It’s ironic that none of us are great at keeping plants alive, because both my parents grew up on farms. We have no luck with gardening, like at all, and it seems like I’ve inherited that trait. So, here are the tales of our gardening woes this year.
My dad tried
My dad wanted to be a farmer and studied agriculture at university, but his dream never became a reality. (It’s a long story of lies and deceit – but I digress.)
He tried many crops in our yard over the years, from potatoes to strawberries, to tomatoes. Of all of those, he had the most success with tomatoes.
This year he wanted to plant them again, but it didn’t turn out as he planned. It will say it was self-inflicted, but I’m getting ahead of myself.
But first, a bit of background information.
One of the grocery stores in our country started an initiative to get people to plant more bee-friendly plants. It was a great idea. If you spent more than R200, you would get a seedling kit.
This kit comprised of the seeds, a soil pod, and a small cup. The idea was to take the soil pod and add water to it so that it expands. Then you fill the cup with the soil and put the seeds in the soil. All you had to do after that was to water it and wait for nature to work its magic.
I tried to plant about ten of these seedling kits, and it started off great. After a week, the first batch germinated and grew a few centimetres, but once I planted them over into bigger pots, each one of them promptly died. I don’t know what I did wrong. I followed all the instructions!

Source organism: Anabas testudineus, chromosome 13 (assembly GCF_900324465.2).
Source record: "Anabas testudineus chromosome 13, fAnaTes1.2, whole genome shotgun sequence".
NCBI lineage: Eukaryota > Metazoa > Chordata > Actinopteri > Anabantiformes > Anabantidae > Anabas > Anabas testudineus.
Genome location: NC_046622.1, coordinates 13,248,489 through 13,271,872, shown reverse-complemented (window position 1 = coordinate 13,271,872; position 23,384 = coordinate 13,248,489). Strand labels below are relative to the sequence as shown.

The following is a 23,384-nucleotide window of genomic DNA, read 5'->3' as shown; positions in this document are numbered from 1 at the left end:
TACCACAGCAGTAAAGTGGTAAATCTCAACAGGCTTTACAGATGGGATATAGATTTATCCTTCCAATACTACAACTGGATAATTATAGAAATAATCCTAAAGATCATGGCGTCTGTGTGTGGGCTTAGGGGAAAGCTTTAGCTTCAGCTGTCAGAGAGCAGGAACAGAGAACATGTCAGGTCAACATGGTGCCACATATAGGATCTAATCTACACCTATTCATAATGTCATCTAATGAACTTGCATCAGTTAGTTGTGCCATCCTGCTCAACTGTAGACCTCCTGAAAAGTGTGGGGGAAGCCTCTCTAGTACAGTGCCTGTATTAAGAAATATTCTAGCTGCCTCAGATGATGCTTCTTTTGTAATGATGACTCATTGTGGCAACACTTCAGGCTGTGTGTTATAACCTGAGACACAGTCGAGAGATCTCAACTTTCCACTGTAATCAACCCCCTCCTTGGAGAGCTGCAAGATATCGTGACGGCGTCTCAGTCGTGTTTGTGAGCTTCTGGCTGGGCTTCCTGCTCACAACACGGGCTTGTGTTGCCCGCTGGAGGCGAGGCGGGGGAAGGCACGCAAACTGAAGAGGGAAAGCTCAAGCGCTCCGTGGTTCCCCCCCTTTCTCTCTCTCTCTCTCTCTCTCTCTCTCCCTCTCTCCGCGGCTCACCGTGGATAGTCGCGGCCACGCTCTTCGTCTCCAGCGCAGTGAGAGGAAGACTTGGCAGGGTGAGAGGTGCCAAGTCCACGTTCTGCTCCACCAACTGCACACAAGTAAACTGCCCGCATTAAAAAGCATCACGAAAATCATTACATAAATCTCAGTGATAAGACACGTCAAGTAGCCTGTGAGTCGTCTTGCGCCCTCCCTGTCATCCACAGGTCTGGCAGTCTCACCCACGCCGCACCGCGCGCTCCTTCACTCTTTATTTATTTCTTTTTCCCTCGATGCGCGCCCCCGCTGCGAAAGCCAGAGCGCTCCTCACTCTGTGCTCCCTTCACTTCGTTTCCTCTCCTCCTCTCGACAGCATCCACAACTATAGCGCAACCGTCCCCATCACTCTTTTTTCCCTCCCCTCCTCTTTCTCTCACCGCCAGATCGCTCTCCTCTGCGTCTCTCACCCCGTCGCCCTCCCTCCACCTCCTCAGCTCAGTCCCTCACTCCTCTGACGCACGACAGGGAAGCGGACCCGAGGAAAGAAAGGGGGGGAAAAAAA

This was my red clover before it met its untimely demise.
My dad being my dad
Anyway, my dad saw that two of the seedling kits were tomato plants and he planted them.
After two weeks or so, he saw that the tomatoes weren’t coming up. I did a bit of investigating and found out that he didn’t read the instructions on the seedling kit. To make a long story short, he threw the seed pouch and cup away, and planted the soil pod. Yep, he planted soil.
After the soil planting situation, he went to the store and bought little tomato plants. They were already about six weeks old and my dad thought it would save him the time of germinating them (and possibly wrongfully planting soil again).
Unfortunately, he didn’t read the label properly. After a few weeks, he saw tomatoes come up, but they weren’t the normal green to red he was used to. No, they were purple.
He looked around for the label on the plants and saw that he had bought and planted blueberry tomatoes. Here’s what they look like:
Geez, can he just read the instructions for once!
The dogs: part of the gardening woes
If my dad’s not planting the wrong thing or the plants die by my hand, then the dogs terrorise the plants.
This tree is about 9 years old, and this is what we have to show for it:
We actually thought it died earlier this year, but it pulled through. I don’t know what it is about the tree, but the dogs love to eat the leaves. It got so bad at one point that we had to stack pellets around the tree to keep the dogs away.
Also, we don’t have luck with flowers. Here’s what we have (or rather, what’s left):
We don’t have much of a garden because we don’t water the garden and we’re forever in a drought here in South Africa. So yeah, we’d rather save water.
Hopefully, one day we will have a lawn again and have an end to our gardening woes.
Do you have green fingers? Or do you have bad luck like us with gardening?
P.S. If you’d like to contact me, comment below, send an email to firstname.lastname@example.org, or follow me on Twitter @M_ClutterBox.